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    Copy in a 3D view

    This sounds like a really basic question, but how can I work in a 3D view, and copy / move things to different elevations..?

    In AutoCAD Architecture, I used to work in a 3D view all the time, but Revit seems to be very un friendly at this..?

    I want to copy a series of lockers that stack onto each other, so I have inserted a family of a simple locker, now I want to put one on top of the other, but I cant seem to do it... I have noticed that this is generally a tricky thing to do..?

    Cheers
    I learned long ago, never to wrestle with a pig. You get dirty, and besides, the pig likes it

    #2
    This really depends on location, N-S-E-W-U-D... There are a few ways...the first is to change your work plane to a vertical work plane such as a grid or reference plane. Then when you copy you are moving up and down. An other way you can do this is to Ctrl+C then paste Aligned to Selected Levels.

    You also may be having issues with this if your lockers you are trying to place are level based...if you do not have a level where you are trying to place them you may not be able to do it with out either adding a level or preferably changing the family to allow an offset.

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      #3
      Interesting question. Some objects, like walls, beams, floors, can be copied vertically by indicating a base point and an end point, like in ACA, so long as the "constrain" option is not activated.

      However, some other objects, like casework and furniture, are stuck to reference levels. Therefore, one solution is to create some "black levels". These are levels created without the "make plan view" option. So they are like auxiliary levels that don't create floor plans. Do one of these levels at the top of the first locker, then, copy the level as many times as required. Then, either from a 2D view or 3D view, try again to use Copy (uncheck "Constrain") and indicate a base point and an end point. Since now there is a level for the casework to sit on, now the vertical copy will work. You can also use Copy to Clipboard > Paste > Aligned to selected levels > and select the auxiliary levels.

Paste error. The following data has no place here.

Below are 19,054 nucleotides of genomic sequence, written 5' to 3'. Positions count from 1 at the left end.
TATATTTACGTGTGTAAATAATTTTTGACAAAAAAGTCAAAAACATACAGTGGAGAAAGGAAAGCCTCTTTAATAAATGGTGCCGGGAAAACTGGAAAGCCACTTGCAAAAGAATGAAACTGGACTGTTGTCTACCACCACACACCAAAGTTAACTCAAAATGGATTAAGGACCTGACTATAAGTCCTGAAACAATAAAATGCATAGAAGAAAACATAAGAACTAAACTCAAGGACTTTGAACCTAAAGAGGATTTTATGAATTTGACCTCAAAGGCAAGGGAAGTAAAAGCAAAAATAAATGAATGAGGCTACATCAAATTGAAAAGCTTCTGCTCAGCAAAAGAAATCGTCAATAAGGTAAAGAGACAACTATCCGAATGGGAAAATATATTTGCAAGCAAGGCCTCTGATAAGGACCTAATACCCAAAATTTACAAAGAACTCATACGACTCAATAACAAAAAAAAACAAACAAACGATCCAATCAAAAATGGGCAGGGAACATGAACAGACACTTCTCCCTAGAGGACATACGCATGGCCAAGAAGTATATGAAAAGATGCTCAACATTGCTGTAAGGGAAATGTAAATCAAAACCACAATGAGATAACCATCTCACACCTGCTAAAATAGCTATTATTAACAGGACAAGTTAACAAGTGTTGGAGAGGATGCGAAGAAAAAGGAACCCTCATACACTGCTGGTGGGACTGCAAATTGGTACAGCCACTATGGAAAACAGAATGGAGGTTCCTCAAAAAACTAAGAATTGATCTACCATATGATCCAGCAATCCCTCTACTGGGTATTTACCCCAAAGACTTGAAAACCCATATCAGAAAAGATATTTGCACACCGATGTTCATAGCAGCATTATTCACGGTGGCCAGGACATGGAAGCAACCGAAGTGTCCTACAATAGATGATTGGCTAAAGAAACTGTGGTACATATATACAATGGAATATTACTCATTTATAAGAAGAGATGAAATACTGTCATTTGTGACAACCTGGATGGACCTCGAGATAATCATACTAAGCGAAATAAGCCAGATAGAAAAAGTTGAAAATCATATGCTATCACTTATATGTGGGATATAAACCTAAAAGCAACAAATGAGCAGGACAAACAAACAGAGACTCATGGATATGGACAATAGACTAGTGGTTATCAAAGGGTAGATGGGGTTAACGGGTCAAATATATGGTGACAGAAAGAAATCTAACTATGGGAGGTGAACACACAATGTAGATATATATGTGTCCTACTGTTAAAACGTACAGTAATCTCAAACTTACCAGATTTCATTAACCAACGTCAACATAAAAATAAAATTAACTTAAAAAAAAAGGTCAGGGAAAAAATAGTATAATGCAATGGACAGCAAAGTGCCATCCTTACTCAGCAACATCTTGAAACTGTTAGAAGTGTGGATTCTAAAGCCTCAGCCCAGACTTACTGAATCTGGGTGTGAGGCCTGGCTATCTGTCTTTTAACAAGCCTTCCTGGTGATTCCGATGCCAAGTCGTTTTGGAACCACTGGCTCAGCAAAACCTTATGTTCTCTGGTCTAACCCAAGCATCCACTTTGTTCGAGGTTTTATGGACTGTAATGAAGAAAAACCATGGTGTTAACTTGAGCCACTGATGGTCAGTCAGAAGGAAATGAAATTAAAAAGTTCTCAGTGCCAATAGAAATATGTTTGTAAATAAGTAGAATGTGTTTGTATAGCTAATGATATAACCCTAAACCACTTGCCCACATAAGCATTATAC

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        #4
        I see.. That does answer my question..... Its not like AA 2011 when it comes to 3D.. Thats 1 thing I miss then since starting in Revit (the list isnt long at the moment.... ;-) )

        I am trying to copy the lockers onto each other, the lockers are 300mm high, and want them to stack 4 high, within the same level.

        OK.. I will investigate further.. Cheers for the ideas..
        I learned long ago, never to wrestle with a pig. You get dirty, and besides, the pig likes it

        Comment


          #5
          The thing I really dislike about making a ton of levels like this is when you go in and make a wall and you want it to go from one level to another, you have to browse through all the levels you made to get to an actual level. I think it is usually much better to only have levels that host floors and such and make families either with an offset option from the level or make it facebased or just a regular non-hosted family.

          Comment


            #6
            Originally posted by Alfienoakes View Post
            ...I am trying to copy the lockers onto each other, the lockers are 300mm high, and want them to stack 4 high, within the same level...
            You should really consider making a new family, nest in the current locker, stack them (and maybe share them) and then reload and use your new family.

            The stacking could even be done with an instance based array, so that you can choose how many lockers will be stacked for each instance. :beer:
            Klaus Munkholm
            "Do. Or do not. There is no try."

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              #7